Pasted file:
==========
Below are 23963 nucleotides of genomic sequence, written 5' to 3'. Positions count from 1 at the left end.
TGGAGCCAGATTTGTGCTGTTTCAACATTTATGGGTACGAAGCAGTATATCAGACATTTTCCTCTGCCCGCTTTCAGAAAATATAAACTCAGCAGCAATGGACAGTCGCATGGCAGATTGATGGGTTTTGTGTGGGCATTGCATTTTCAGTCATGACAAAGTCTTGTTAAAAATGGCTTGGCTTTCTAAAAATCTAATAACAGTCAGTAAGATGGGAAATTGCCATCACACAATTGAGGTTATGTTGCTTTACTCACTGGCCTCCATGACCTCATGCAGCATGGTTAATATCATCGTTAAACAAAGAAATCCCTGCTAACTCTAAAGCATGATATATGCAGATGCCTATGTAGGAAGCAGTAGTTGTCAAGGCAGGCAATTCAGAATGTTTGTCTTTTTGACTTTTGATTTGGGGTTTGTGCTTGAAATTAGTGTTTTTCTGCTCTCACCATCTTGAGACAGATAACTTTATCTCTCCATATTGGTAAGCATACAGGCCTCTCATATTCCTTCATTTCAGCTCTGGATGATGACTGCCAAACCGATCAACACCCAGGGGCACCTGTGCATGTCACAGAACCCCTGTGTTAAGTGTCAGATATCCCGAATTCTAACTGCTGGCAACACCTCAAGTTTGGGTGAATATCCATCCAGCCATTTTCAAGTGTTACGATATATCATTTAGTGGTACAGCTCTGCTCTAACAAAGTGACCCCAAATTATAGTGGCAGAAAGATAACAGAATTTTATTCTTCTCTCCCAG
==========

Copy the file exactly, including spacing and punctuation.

Below are 23963 nucleotides of genomic sequence, written 5' to 3'. Positions count from 1 at the left end.
TGGAGCCAGATTTGTGCTGTTTCAACATTTATGGGTACGAAGCAGTATATCAGACATTTTCCTCTGCCCGCTTTCAGAAAATATAAACTCAGCAGCAATGGACAGTCGCATGGCAGATTGATGGGTTTTGTGTGGGCATTGCATTTTCAGTCATGACAAAGTCTTGTTAAAAATGGCTTGGCTTTCTAAAAATCTAATAACAGTCAGTAAGATGGGAAATTGCCATCACACAATTGAGGTTATGTTGCTTTACTCACTGGCCTCCATGACCTCATGCAGCATGGTTAATATCATCGTTAAACAAAGAAATCCCTGCTAACTCTAAAGCATGATATATGCAGATGCCTATGTAGGAAGCAGTAGTTGTCAAGGCAGGCAATTCAGAATGTTTGTCTTTTTGACTTTTGATTTGGGGTTTGTGCTTGAAATTAGTGTTTTTCTGCTCTCACCATCTTGAGACAGATAACTTTATCTCTCCATATTGGTAAGCATACAGGCCTCTCATATTCCTTCATTTCAGCTCTGGATGATGACTGCCAAACCGATCAACACCCAGGGGCACCTGTGCATGTCACAGAACCCCTGTGTTAAGTGTCAGATATCCCGAATTCTAACTGCTGGCAACACCTCAAGTTTGGGTGAATATCCATCCAGCCATTTTCAAGTGTTACGATATATCATTTAGTGGTACAGCTCTGCTCTAACAAAGTGACCCCAAATTATAGTGGCAGAAAGATAACAGAATTTTATTCTTCTCTCCCAG